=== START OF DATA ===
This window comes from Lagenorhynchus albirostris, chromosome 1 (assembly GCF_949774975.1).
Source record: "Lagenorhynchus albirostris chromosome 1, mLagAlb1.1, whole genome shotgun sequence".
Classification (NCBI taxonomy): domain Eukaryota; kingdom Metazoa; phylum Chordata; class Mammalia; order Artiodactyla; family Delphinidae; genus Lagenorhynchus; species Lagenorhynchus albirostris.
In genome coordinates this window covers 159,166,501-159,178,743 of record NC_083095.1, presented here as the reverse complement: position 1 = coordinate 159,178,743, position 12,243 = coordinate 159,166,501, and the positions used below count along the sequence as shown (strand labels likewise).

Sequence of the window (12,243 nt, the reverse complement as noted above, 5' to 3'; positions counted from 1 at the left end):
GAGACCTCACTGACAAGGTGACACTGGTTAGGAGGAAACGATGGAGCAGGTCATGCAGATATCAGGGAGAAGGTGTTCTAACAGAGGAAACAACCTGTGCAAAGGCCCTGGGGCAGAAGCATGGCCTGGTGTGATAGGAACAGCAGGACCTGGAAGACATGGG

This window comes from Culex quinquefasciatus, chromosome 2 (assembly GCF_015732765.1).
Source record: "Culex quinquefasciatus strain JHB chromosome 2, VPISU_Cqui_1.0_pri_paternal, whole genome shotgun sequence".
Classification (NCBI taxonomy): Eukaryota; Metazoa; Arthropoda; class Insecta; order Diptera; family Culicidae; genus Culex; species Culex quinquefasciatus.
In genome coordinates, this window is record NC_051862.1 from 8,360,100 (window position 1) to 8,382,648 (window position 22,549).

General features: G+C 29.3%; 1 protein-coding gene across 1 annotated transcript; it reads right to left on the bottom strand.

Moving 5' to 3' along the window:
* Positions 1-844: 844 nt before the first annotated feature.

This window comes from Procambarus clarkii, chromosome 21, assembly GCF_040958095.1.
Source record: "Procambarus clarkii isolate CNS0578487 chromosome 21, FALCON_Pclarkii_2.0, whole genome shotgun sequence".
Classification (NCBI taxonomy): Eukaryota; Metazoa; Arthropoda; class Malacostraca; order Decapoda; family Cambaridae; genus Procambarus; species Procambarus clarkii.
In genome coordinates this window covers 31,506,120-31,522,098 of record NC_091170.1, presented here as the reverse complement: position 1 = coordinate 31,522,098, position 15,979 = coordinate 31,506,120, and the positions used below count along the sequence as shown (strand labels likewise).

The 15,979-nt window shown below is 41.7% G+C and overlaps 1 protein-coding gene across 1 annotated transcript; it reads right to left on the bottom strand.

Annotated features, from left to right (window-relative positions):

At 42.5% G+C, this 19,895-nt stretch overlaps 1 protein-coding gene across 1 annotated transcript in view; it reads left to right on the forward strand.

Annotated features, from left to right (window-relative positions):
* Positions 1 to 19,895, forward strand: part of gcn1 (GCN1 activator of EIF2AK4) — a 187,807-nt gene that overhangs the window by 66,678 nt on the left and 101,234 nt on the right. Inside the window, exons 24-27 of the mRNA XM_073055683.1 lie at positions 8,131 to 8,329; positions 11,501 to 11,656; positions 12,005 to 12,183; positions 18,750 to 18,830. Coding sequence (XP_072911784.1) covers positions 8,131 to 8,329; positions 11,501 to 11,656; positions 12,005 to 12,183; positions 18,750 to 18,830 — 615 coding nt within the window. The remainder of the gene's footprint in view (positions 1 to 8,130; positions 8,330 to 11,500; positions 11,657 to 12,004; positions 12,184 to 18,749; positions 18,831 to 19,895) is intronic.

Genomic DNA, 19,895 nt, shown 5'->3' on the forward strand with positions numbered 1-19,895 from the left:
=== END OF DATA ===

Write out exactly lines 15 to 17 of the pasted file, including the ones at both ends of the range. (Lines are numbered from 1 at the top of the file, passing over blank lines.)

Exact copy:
Source record: "Procambarus clarkii isolate CNS0578487 chromosome 21, FALCON_Pclarkii_2.0, whole genome shotgun sequence".
Classification (NCBI taxonomy): Eukaryota; Metazoa; Arthropoda; class Malacostraca; order Decapoda; family Cambaridae; genus Procambarus; species Procambarus clarkii.
In genome coordinates this window covers 31,506,120-31,522,098 of record NC_091170.1, presented here as the reverse complement: position 1 = coordinate 31,522,098, position 15,979 = coordinate 31,506,120, and the positions used below count along the sequence as shown (strand labels likewise).